The Dim-Post

January 13, 2015

The treachery of images; also, links

Filed under: books,media,satire — danylmc @ 6:28 am

I like this essay by Teju Cole on the issues around Charlie Hebdo and free speech. Also, this piece by Laura Miller questioning whether the critics describing Charlie Hedbo as racist know what they’re talking about. This problem occurred to me yesterday when a bunch of people I know linked approvingly to this column critical of Charlie Hebdo, explaining why its cartoons were racist and offensive, which included this point:

I know that the editorial staff of Charlie Hebdo identify as left-libertarian atheists, and that they’re “equal-opportunity offenders” —the exact same background and mindset as Trey Parker and Matt Stone, as Seth MacFarlane, as your typical 4chan troll. I know that, ironically, the last issue printed before the shooting was mocking a self-serious right-wing racist doomsday prophet and his fear of a Muslim takeover

The ‘self-serious right-wing racist doomsday prophet ‘ referred to here is Michel Houellebecq. I don’t know a lot about French satire but I do know that this is a dubious way to describe a guy who is arguably the most acclaimed novelist in contemporary French literature, whose last book was a parody of a thriller in which a psychopath gruesomely murdered Houellebecq himself (which won the Goncourt award, the French equivalent of the Booker Prize). His new book Soumission does imagine a France surrendering to Islam. But, via the Guardian’s review:

Some in France have already complained that the novel fans right-wing fears of the Muslim population, but that is to miss Houellebecq’s deeply mischievous point. Islamists and anti-immigration demagogues, the novel gleefully points out, really ought to be on the same side, because they share a suspicion of pluralist liberalism and a desire to return to “traditional” or pre-feminist values, where a woman submits to her husband – just as “Islam” means that a Muslim submits to God.

But Soumission is, arguably, not primarily about politics at all. The real target of Houellebecq’s satire – as in his previous novels – is the predictably manipulable venality and lustfulness of the modern metropolitan man, intellectual or otherwise. François himself happily submits to the new order, not for any grand philosophical or religious reasons, but because the new Saudi owners of the Sorbonne pay much better – and, more importantly, he can be polygamous. As he notes, in envious fantasy, of his charismatic new boss, who has adroitly converted already: “One 40-year-old wife for cooking, one 15-year-old wife for other things … no doubt he had one or two others of intermediate ages.”

The novel ends in an almost science-fictional conditional mood, with François looking forward dreamily to his own conversion and a future of endless sensual gratification.

Houellebecq’s previous book was called The Map and the Territory, which is ironic because him and a lot of what’s happening in France are now subject to a classic map-territory problem: we’re confusing descriptions of what’s happening for the events themselves. It’s a reminder that the pundits confidently translating French (and Islamic) culture for us so they can tell us what to think about it all don’t necessarily have the faintest idea what they’re talking about.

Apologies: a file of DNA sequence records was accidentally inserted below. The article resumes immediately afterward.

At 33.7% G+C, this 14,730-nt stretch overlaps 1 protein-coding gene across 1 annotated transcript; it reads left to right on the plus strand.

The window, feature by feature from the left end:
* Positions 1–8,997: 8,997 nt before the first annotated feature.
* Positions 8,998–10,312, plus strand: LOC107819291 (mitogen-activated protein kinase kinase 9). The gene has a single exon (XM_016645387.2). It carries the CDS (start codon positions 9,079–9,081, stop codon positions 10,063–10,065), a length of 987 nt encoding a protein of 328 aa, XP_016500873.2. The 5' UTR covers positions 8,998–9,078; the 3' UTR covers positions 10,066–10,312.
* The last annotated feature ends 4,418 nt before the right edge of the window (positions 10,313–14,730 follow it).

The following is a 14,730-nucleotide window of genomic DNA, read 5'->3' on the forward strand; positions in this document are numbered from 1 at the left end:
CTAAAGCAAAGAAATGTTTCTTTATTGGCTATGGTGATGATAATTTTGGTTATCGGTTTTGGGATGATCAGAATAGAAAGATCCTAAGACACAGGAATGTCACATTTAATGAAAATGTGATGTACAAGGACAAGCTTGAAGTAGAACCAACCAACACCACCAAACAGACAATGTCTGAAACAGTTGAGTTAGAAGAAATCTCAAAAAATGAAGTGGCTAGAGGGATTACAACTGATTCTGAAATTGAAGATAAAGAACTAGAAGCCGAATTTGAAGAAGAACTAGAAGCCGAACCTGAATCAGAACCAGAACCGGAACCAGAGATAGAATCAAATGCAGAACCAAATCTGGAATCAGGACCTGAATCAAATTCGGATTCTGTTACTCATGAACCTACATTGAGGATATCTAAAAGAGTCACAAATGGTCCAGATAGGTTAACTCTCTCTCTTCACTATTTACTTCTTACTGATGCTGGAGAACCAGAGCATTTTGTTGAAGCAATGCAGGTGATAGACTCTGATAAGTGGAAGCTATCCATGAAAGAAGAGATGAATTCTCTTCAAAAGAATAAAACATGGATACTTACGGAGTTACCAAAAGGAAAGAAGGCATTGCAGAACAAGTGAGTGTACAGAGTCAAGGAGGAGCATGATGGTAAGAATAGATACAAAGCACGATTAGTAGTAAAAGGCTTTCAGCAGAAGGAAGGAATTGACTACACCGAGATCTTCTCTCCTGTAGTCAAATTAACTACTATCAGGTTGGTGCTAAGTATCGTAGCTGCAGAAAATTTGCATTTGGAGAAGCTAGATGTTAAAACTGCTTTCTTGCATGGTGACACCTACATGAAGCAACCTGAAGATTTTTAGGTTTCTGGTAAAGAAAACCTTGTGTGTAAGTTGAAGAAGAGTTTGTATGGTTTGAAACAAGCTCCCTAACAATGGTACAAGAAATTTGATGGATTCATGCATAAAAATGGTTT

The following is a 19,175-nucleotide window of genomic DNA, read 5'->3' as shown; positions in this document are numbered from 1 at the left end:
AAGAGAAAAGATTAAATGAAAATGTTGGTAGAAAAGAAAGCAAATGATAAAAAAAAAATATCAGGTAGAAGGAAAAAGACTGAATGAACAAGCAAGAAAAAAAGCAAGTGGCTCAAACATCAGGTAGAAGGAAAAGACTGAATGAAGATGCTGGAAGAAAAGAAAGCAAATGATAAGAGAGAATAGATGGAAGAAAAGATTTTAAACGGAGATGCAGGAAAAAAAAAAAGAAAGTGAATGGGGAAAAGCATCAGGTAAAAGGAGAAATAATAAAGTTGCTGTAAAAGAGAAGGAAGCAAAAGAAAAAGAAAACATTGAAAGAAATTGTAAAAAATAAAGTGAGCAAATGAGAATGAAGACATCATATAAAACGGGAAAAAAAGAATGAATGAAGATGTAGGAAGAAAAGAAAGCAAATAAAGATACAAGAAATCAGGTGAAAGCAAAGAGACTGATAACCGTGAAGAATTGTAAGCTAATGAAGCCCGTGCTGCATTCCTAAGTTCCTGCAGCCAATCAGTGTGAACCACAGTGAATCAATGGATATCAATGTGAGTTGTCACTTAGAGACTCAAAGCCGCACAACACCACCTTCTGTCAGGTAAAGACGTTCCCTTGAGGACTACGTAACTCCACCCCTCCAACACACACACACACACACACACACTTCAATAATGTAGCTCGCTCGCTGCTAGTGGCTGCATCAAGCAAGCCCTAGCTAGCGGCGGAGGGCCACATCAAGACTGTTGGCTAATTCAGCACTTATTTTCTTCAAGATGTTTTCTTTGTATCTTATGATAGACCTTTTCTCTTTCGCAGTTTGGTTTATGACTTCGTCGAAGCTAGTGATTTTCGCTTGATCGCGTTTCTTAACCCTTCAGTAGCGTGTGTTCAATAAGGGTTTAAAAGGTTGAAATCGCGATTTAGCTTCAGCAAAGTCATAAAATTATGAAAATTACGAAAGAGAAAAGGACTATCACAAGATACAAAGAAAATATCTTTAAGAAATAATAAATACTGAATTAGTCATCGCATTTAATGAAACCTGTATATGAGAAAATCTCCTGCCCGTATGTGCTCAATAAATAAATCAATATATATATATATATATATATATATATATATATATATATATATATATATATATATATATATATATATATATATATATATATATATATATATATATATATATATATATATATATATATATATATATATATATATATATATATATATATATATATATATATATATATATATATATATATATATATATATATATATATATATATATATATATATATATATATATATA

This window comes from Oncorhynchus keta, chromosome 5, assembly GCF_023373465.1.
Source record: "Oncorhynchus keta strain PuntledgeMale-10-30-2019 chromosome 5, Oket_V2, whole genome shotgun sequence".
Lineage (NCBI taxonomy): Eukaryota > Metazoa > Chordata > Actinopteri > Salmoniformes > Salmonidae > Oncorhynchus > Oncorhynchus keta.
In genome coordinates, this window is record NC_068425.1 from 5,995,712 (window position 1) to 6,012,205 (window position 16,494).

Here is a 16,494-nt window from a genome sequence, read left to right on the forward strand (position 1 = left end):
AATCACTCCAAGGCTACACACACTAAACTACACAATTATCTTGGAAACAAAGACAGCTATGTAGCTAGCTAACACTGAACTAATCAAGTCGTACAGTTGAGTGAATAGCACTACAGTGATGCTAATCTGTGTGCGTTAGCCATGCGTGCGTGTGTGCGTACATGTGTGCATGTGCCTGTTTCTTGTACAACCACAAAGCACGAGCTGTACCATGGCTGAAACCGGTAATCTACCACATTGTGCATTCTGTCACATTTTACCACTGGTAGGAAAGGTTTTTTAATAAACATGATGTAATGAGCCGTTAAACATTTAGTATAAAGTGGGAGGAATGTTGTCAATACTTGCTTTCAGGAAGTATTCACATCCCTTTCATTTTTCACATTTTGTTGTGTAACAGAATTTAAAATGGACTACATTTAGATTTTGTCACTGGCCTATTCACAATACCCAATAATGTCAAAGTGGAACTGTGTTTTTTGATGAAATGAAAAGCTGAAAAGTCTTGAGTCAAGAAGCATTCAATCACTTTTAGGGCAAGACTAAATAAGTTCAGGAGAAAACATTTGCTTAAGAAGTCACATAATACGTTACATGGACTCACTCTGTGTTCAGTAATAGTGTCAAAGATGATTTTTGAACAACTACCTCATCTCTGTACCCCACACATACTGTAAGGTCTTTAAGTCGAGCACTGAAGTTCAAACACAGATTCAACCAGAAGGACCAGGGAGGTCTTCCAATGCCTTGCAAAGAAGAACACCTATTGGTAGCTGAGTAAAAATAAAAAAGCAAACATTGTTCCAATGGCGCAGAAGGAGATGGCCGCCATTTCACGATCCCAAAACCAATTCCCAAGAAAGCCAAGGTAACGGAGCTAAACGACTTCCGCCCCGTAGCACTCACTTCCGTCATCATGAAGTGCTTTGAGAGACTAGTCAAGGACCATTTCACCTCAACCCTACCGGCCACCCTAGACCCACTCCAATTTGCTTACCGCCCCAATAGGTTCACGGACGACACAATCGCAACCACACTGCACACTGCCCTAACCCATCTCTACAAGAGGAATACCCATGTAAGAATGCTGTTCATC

1. The vast majority of people I’ve read criticising Charlie Hebdo without any understanding of the publication are people who would otherwise be very quick to argue for the importance of cultural context. It’s an odd phenomena – why the rush to condemn Charlie Hebdo?

    It’s a bit of a re-run of Rushdie and the fatwa – a surprising number of people made up also sorts of unsubstantiated and unpleasant criticism of Rushdie at the same time as arguing that Islam had to be treated as a special case.

    One important “it is possible” Teju Cole leaves out is “it is possible to satirise Islam with out being racist or Islamophobic”. There are plenty of of potentially dangerous people who actually are, this need to make Charlie Hebdo part of that is just bizarre.

    Comment by NeilM — January 13, 2015 @ 8:51 am

  2. “It’s a reminder that the pundits confidently translating French (and Islamic) culture for us so they can tell us what to think about it all don’t necessarily have the faintest idea what they’re talking about.”

    Similar accusations have been levelled at MEMRI, which specialises in translating pan-Arab news and propaganda into English.

    Comment by Kumara Republic — January 13, 2015 @ 5:17 pm

  3. Thanks for the Teju Cole link, one of the best pieces I’ve read on the subject yet.

    Comment by mutyala — January 13, 2015 @ 9:08 pm

  4. Would someone please point out to me where in the Koran it says that it is ok for muslims to ram their beliefs down non muslim throats. certainly from what little Iknow is that Judaism and Christianity were not viewed unfavourably by the Prophet. Any proscription against imagery would (and could only) be directed towards Muslims.

    The Catholics tried (via the Inquistion) to suppress dissenting views. Jeanne d’Arc was killed because she was a woman and offended the Catholic Imams of the time.

    Comment by peterlepaysan — January 13, 2015 @ 10:04 pm

  5. While you’re prancing about on your moral high horse I’ll be sitting up on the moral high ground

    You know where to find me punk b*tch

    Comment by r1016132nzblogger — January 13, 2015 @ 10:49 pm

  6. Here get sum more

    Treachery alright!!!

    Comment by r1016132nzblogger — January 14, 2015 @ 8:08 am

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